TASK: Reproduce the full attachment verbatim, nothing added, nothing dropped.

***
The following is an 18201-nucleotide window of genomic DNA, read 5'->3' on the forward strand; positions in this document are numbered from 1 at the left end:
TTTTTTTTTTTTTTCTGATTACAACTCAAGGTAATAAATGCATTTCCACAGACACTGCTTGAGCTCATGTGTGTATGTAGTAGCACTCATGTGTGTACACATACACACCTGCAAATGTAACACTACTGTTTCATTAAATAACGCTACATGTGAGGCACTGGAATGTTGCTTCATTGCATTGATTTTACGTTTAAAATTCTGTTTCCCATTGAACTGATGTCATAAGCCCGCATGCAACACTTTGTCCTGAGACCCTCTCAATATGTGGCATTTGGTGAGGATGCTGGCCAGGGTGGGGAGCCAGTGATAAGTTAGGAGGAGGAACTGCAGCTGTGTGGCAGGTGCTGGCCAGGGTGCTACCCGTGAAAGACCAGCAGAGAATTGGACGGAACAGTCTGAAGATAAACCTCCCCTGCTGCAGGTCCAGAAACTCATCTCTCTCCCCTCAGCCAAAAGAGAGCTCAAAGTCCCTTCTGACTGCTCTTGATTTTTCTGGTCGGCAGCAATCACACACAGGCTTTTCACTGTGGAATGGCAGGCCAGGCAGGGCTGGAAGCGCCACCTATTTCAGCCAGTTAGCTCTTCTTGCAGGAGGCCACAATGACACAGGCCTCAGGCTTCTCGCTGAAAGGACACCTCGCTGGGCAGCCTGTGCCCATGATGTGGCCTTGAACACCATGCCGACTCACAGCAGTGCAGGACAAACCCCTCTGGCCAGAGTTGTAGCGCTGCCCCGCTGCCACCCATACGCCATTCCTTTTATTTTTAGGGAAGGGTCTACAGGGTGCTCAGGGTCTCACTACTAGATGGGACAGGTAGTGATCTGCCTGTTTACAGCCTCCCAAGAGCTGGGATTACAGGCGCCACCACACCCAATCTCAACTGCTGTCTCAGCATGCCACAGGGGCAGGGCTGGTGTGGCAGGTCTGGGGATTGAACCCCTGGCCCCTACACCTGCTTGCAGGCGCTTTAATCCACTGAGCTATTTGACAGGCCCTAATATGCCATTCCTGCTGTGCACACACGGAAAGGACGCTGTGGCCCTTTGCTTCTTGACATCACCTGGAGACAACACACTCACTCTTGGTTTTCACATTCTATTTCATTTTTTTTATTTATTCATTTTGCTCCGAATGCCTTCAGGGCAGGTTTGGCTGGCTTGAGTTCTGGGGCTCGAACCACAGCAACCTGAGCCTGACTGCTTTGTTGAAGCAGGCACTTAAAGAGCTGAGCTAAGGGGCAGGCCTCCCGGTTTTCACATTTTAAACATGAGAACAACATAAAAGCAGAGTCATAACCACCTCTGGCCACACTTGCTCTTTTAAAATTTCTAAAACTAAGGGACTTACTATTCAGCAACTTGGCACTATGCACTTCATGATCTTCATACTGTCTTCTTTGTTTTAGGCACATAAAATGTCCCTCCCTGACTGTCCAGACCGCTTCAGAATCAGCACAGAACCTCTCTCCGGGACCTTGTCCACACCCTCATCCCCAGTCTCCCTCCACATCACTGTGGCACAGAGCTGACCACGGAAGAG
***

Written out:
The following is an 18201-nucleotide window of genomic DNA, read 5'->3' on the forward strand; positions in this document are numbered from 1 at the left end:
TTTTTTTTTTTTTTCTGATTACAACTCAAGGTAATAAATGCATTTCCACAGACACTGCTTGAGCTCATGTGTGTATGTAGTAGCACTCATGTGTGTACACATACACACCTGCAAATGTAACACTACTGTTTCATTAAATAACGCTACATGTGAGGCACTGGAATGTTGCTTCATTGCATTGATTTTACGTTTAAAATTCTGTTTCCCATTGAACTGATGTCATAAGCCCGCATGCAACACTTTGTCCTGAGACCCTCTCAATATGTGGCATTTGGTGAGGATGCTGGCCAGGGTGGGGAGCCAGTGATAAGTTAGGAGGAGGAACTGCAGCTGTGTGGCAGGTGCTGGCCAGGGTGCTACCCGTGAAAGACCAGCAGAGAATTGGACGGAACAGTCTGAAGATAAACCTCCCCTGCTGCAGGTCCAGAAACTCATCTCTCTCCCCTCAGCCAAAAGAGAGCTCAAAGTCCCTTCTGACTGCTCTTGATTTTTCTGGTCGGCAGCAATCACACACAGGCTTTTCACTGTGGAATGGCAGGCCAGGCAGGGCTGGAAGCGCCACCTATTTCAGCCAGTTAGCTCTTCTTGCAGGAGGCCACAATGACACAGGCCTCAGGCTTCTCGCTGAAAGGACACCTCGCTGGGCAGCCTGTGCCCATGATGTGGCCTTGAACACCATGCCGACTCACAGCAGTGCAGGACAAACCCCTCTGGCCAGAGTTGTAGCGCTGCCCCGCTGCCACCCATACGCCATTCCTTTTATTTTTAGGGAAGGGTCTACAGGGTGCTCAGGGTCTCACTACTAGATGGGACAGGTAGTGATCTGCCTGTTTACAGCCTCCCAAGAGCTGGGATTACAGGCGCCACCACACCCAATCTCAACTGCTGTCTCAGCATGCCACAGGGGCAGGGCTGGTGTGGCAGGTCTGGGGATTGAACCCCTGGCCCCTACACCTGCTTGCAGGCGCTTTAATCCACTGAGCTATTTGACAGGCCCTAATATGCCATTCCTGCTGTGCACACACGGAAAGGACGCTGTGGCCCTTTGCTTCTTGACATCACCTGGAGACAACACACTCACTCTTGGTTTTCACATTCTATTTCATTTTTTTTATTTATTCATTTTGCTCCGAATGCCTTCAGGGCAGGTTTGGCTGGCTTGAGTTCTGGGGCTCGAACCACAGCAACCTGAGCCTGACTGCTTTGTTGAAGCAGGCACTTAAAGAGCTGAGCTAAGGGGCAGGCCTCCCGGTTTTCACATTTTAAACATGAGAACAACATAAAAGCAGAGTCATAACCACCTCTGGCCACACTTGCTCTTTTAAAATTTCTAAAACTAAGGGACTTACTATTCAGCAACTTGGCACTATGCACTTCATGATCTTCATACTGTCTTCTTTGTTTTAGGCACATAAAATGTCCCTCCCTGACTGTCCAGACCGCTTCAGAATCAGCACAGAACCTCTCTCCGGGACCTTGTCCACACCCTCATCCCCAGTCTCCCTCCACATCACTGTGGCACAGAGCTGACCACGGAAGAG